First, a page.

forage

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forage (around) (for something)

to search for something, especially something to eat. I will go to the kitchen and forage around for some cereal or something. The rabbits got into the garden and were foraging for a good meal.
References in periodicals archive ?
Number of foraging recurvirostrids was significantly greater in isolated and tidal ponds compared to lakeshore and bayshore habitats (P = 0.
The bats tended to work a long, seven-hour shift, this being the average total foraging time per bat per night.
The objectives of our study were to investigate variation in foraging effort (horizontal distance traveled/number of foraging movements), use of aerial hawking, perch height of sally initiation (height of perch from which sallies are initiated), and sally distance of Eastern Phoebes during the non-breeding season as a function of weather and habitat conditions.
The objectives of this paper are to describe (1) foraging patterns, and (2) guild composition of the insectivorous Polylepis bird community in remnant forest patches in the Cordillera Vilcanota, southern Peru.
We compared foraging rates on mulberry fruit (Morus spp.
In a dramatic display of flexibility, several hundred older bees stopped foraging, lost their circadian rhythms, and pitched in to assume arrhythmic infant care, Bloch and Robinson report in the April 24 NATURE.
Behavioral differences in foraging behavior of Red-cockaded Woodpeckers have consistently been found when color-banded birds have been observed (Ligon 1970, Skorupa 1979, Ramey 1980, Hooper and Lennartz 198 l).
Washington, Dec 24 ( ANI ): A team of anthropologists has found that the Hadza tribe's movements while foraging can be described by a mathematical pattern called a Levy walk, a pattern that also is found in the movements of many other animals like sharks and honey bees.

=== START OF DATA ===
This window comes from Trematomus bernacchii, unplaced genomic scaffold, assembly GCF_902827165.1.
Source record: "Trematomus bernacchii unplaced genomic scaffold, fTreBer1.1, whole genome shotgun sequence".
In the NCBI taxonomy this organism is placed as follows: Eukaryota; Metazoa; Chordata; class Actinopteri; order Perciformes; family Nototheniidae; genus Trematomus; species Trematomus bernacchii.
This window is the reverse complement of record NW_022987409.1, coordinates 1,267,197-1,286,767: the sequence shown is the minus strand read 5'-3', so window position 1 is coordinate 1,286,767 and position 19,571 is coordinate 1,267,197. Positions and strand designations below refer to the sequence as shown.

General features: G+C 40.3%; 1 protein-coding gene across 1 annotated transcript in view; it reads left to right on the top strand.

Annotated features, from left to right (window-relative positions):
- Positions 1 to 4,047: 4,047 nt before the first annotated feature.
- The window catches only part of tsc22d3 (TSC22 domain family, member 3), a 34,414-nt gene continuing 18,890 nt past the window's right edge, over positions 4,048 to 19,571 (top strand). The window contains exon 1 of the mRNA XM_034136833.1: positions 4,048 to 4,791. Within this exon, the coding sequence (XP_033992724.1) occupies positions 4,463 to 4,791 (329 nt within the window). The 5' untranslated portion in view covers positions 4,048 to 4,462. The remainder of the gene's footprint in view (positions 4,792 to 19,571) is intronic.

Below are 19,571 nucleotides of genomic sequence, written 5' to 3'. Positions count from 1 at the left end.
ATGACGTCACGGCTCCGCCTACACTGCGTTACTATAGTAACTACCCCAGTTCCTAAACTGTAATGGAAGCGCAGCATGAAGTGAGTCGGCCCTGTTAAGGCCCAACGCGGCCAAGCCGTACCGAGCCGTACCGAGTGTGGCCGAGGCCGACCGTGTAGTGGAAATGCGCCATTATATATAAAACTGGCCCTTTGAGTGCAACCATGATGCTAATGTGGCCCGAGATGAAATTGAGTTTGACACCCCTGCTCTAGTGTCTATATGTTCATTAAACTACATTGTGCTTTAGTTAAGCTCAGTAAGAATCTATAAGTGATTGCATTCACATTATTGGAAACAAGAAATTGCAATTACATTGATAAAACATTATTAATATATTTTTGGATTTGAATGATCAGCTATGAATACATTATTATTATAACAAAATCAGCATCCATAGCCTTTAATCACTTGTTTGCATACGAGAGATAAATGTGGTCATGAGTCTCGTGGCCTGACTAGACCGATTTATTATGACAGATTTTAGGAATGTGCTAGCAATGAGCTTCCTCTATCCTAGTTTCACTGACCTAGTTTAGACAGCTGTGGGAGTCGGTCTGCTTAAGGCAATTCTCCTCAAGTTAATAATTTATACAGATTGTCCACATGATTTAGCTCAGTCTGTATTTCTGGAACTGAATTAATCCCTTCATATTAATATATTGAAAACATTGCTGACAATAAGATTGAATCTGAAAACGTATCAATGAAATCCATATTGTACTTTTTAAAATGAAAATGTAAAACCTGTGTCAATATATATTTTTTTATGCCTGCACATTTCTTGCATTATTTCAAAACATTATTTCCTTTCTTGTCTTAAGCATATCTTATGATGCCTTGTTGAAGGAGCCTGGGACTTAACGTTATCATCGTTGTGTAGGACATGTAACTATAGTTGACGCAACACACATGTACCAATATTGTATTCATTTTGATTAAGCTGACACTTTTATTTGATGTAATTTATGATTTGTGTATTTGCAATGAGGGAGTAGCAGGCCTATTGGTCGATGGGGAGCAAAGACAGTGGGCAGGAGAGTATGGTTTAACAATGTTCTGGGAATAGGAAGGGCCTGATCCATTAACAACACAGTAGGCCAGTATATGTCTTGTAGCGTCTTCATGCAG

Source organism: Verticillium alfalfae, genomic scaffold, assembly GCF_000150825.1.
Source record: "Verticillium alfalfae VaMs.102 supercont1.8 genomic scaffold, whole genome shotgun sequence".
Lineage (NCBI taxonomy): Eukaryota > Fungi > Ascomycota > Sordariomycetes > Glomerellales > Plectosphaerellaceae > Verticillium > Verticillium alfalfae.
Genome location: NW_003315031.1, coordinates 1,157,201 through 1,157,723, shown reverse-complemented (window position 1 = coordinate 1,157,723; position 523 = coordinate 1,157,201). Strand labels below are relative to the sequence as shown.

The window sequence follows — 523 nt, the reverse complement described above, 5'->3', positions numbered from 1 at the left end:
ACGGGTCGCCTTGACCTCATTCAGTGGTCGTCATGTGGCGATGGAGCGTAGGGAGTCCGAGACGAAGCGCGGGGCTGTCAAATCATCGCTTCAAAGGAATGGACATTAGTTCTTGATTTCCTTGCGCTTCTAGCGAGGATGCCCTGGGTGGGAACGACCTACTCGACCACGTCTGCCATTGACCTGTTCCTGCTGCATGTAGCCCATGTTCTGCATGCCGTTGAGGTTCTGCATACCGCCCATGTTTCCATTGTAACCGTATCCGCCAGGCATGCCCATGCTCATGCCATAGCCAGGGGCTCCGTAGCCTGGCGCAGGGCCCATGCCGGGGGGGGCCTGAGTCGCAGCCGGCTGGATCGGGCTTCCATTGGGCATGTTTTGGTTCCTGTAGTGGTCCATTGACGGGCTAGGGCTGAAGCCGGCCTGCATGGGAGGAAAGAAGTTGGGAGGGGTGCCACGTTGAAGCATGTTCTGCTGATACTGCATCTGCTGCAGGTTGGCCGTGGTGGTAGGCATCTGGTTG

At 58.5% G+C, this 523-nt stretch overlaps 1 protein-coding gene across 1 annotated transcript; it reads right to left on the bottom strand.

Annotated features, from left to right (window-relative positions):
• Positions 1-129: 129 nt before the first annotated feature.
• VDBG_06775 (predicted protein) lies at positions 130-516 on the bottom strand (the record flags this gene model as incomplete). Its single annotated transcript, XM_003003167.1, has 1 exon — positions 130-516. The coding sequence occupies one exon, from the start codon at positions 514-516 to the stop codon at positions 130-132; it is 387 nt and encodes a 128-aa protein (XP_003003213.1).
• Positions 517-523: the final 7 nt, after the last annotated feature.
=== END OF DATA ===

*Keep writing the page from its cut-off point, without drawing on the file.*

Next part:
Really good foraging places are jealously defended and the last thing Andy wants is competitors muscling in on his territory.
Foraging-predation optima are likely to differ between age classes because juveniles often allocate more time to foraging and are less successful than adults (Breitwisch et al.
Niche partitioning in birds has been widely reported between species with similar morphological features, body sizes, and diets (MacArthur 1958, Reynolds and Meslow 1984), or between males and females of the same species that have divergent foraging strategies (Williams 1980, Radford and du Plessis 2003).
Unbeknown to many, the UK boasts a bountiful wild larder and by delving into the wonderful world of foraging, these delights can be harvested with relative ease.
Although the costs of parental care are at the foundations of optimal-parental-investment theory, our understanding of the nature of the underlying costs is limited by the difficulty of measuring variation in foraging effort.